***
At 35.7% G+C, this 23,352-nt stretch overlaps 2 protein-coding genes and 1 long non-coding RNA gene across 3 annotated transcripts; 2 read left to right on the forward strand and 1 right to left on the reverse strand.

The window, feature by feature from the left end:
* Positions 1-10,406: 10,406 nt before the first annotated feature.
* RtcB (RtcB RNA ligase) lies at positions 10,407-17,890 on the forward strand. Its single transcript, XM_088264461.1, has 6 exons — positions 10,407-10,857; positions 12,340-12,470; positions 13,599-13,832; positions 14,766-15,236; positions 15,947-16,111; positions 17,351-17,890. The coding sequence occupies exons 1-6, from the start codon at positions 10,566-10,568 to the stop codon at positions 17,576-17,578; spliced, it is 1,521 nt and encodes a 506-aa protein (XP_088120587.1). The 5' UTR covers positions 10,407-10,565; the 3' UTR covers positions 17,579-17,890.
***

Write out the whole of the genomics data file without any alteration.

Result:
At 35.7% G+C, this 23,352-nt stretch overlaps 2 protein-coding genes and 1 long non-coding RNA gene across 3 annotated transcripts; 2 read left to right on the forward strand and 1 right to left on the reverse strand.

The window, feature by feature from the left end:
* Positions 1-10,406: 10,406 nt before the first annotated feature.
* RtcB (RtcB RNA ligase) lies at positions 10,407-17,890 on the forward strand. Its single transcript, XM_088264461.1, has 6 exons — positions 10,407-10,857; positions 12,340-12,470; positions 13,599-13,832; positions 14,766-15,236; positions 15,947-16,111; positions 17,351-17,890. The coding sequence occupies exons 1-6, from the start codon at positions 10,566-10,568 to the stop codon at positions 17,576-17,578; spliced, it is 1,521 nt and encodes a 506-aa protein (XP_088120587.1). The 5' UTR covers positions 10,407-10,565; the 3' UTR covers positions 17,579-17,890.